Sunday's 41-20 win saw the Thomases account for all four Broncos receiving touchdowns. We'll focus on one score for each:
Let's start with the 31-yard connection from Peyton Manning to Demaryius Thomas in the second quarter, in which the Broncos exposed the Cardinals' predilection for man coverage to get Thomas open at the 29-yard-line, just inside the numbers. It is a fait accompli that Thomas is going to make the reception cutting inside, while Wes Welker moves to the outside.
But what turns this play from a run-of-the-mill moderate gain into a touchdown is the speed at which Thomas accelerates. The only man who could prevent the receiver from getting a head of steam was linebacker Larry Foote, but he is too slow to react. Thomas gives a straight-arm, but it isn't necessary, and he's off to the end zone. Cornerback Patrick Peterson could have made a play, but he was occupied in coverage of Emmanuel Sanders, and reacts well too late to prevent the score.
The Broncos' fourth touchdown pass of the day -- a 12-yarder to Julius Thomas -- allowed them to gain some breathing room in what was a tight game, and was set up by good communication between Manning and rookie running back Juwan Thompson, who saw his most extensive offensive work of the season after Montee Ball's third-quarter groin injury.
Thompson was aligned close to the line of scrimmage when the Cardinals brought two linebackers in position for an A-gap blitz, but moved back a few steps after Manning called him back. The quarterback followed by pointing to Matt Shaughnessy, who was lined up to the outside of left tackle Ryan Clady.
The snap arrived, and the two linebackers over the A-gap dropped back. Meanwhile, Shaughnessy attacked from around the left edge, which was vacated when Clady moved inside. Thompson got low, took care of Shaughnessy and allowed Manning to locate the tight end on a fade route for the touchdown and a two-score lead.
SETTING EACH OTHER UP:Demaryius Thomas' 28-yard reception from Manning 3:49 into the fourth quarter wasn't his most explosive play Sunday, but it might have the greatest long-term impact for the offense, as it offered a glimpse of how he and Emmanuel Sanders can play off each other.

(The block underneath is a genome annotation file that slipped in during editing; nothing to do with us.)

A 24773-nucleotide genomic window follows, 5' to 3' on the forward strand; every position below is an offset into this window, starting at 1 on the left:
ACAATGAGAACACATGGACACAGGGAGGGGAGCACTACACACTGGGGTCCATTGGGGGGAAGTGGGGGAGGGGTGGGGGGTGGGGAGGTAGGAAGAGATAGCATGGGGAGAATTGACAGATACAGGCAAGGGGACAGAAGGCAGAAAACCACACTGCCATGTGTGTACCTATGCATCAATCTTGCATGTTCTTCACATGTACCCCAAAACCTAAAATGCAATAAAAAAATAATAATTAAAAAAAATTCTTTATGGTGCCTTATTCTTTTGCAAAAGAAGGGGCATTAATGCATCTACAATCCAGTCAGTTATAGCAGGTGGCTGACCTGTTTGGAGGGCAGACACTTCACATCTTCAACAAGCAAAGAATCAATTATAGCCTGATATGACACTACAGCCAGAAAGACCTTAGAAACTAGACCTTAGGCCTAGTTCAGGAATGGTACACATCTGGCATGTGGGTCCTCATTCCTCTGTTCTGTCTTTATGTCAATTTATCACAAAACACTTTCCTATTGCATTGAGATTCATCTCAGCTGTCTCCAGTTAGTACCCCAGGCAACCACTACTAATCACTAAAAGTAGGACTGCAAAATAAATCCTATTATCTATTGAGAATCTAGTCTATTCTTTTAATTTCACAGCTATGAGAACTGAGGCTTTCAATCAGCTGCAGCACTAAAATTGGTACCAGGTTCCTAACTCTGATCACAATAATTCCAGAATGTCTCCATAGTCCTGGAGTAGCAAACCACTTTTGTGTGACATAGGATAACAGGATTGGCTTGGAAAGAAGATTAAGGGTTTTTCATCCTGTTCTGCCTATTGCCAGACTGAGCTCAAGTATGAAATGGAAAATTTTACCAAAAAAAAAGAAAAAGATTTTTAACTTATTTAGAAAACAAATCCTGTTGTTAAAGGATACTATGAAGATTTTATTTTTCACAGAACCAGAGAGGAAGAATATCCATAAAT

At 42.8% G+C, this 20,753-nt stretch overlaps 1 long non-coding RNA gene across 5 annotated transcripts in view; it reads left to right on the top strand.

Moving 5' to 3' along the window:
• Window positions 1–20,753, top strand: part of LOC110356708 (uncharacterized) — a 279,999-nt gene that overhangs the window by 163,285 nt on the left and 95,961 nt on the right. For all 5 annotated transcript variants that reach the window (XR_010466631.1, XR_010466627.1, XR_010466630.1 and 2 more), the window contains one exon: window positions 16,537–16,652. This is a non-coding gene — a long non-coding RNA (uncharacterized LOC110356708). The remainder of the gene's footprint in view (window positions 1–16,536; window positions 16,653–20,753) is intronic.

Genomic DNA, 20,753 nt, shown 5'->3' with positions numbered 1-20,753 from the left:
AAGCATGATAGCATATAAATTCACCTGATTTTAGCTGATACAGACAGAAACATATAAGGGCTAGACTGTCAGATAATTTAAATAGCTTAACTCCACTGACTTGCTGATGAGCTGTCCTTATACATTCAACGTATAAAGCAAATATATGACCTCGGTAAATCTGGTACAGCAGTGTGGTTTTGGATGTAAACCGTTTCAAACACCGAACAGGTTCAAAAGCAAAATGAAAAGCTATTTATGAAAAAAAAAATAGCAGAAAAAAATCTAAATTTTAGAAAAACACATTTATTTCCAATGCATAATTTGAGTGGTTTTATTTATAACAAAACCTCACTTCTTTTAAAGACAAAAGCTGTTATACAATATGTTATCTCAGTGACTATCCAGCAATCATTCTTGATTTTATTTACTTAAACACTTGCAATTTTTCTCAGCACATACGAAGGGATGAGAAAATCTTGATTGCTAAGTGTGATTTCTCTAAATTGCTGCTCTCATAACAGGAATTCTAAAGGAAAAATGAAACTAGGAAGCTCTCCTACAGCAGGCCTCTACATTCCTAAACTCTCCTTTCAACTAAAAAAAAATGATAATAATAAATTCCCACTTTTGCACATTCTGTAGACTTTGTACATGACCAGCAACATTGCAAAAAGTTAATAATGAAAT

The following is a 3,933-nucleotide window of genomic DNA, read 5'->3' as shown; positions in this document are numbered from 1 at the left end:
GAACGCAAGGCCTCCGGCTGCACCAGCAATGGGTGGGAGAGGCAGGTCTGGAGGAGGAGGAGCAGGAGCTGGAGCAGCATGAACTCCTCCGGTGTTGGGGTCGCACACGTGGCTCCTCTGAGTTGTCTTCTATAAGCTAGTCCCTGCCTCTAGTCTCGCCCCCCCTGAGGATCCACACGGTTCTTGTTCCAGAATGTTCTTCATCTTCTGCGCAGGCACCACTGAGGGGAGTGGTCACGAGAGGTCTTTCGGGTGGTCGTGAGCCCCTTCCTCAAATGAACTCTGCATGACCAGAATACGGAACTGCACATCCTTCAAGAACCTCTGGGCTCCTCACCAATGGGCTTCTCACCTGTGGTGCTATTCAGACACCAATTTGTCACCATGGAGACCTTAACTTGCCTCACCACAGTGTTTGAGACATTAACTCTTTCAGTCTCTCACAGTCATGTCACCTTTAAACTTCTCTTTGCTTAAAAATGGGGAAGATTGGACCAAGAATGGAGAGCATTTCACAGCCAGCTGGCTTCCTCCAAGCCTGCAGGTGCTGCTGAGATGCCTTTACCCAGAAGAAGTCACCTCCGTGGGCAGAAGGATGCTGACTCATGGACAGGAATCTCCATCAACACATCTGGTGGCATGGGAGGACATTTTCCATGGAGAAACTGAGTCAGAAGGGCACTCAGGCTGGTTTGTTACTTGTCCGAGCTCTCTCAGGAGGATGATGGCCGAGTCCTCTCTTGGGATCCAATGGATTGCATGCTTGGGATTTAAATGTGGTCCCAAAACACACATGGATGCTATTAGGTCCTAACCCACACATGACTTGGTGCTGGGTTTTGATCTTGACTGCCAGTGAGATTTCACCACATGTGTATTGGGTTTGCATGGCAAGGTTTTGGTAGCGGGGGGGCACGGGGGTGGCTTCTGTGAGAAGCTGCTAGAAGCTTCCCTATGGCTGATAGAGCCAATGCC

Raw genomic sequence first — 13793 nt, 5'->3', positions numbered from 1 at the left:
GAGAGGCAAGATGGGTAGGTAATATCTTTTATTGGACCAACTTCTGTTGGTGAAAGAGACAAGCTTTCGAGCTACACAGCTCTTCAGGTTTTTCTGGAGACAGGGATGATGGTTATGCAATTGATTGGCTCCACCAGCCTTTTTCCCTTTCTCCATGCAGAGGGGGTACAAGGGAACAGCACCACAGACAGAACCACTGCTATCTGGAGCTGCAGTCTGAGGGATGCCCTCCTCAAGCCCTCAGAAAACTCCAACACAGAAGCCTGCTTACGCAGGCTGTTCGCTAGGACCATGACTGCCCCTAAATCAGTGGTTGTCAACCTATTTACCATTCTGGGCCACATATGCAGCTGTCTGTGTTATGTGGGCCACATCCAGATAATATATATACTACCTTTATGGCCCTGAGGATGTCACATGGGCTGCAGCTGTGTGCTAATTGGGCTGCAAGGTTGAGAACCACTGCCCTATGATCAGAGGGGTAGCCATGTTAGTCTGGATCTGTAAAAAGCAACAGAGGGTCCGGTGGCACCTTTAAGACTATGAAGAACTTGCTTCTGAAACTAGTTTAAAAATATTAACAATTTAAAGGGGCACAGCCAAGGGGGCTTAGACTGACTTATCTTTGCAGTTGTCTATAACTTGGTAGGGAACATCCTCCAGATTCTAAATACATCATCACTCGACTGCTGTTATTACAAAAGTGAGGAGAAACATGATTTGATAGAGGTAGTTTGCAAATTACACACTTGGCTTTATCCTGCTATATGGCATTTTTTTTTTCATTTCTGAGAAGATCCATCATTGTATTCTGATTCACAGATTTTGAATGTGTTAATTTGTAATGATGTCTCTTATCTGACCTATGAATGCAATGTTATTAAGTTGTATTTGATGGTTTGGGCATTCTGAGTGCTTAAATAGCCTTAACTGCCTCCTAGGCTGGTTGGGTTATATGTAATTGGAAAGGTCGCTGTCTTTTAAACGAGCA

Exploiting a six-man rush from the Cardinals -- and set up by Wes Welker sprinting into Jerraud Powers and pushing him back five yards --Thomas crossed underneath Sanders, who was moving from right to left. Even though Cromartie steered clear of traffic and was not impeded, he still lost a step trying to keep pace, and when Manning delivered the football on target, that separation was enough for 27 yards after the catch.
KICKIN' IT:The coming weeks will reveal much about Brandon McManus and the move to keep him and release Matt Prater. There are differences between the two beyond experience: height and run-up to the football on kickoffs.
McManus used to stand nine yards back from the 35-yard-line on kickoffs -- in the same general range as Prater, who stands between the 25-and 24-yard-line to begin building speed. But in the last two years, McManus cut his distance in half, for the sake of consistency.
"Before the game against Indianapolis, (NBC sideline reporter) Michele Tafoya came up to me on the sideline and said, 'I've never seen someone kick off from five yards away and kick it all the way through the back of the end zone.' She was asking how and why I do that," McManus recalled.
"I said that I was kicking at nine yards, and I'd either put them way out (of the end zone), or I'd squib them, just because each step with my long legs could be inches different on my plant foot, and that's just going to differ where I hit the ball every time, so I wanted to shorten it up."
"I know that I can kick a field goal almost as far as I can kick a kickoff. So I know that I don't need to be nine yards back, and I don't need to be all right there. That's a nice, comfortable spot, right around five yards, and I'm killing the ball, which is a good thing."
McManus leads the league in touchback percentage after four games -- three of which were in Denver. He has seven road games in the next 11 weeks -- including three that will be played within 100 feet of sea level. But he led the league in touchback percentage this preseason before joining the Broncos, so there appears to be little question about his distance, no matter the elevation.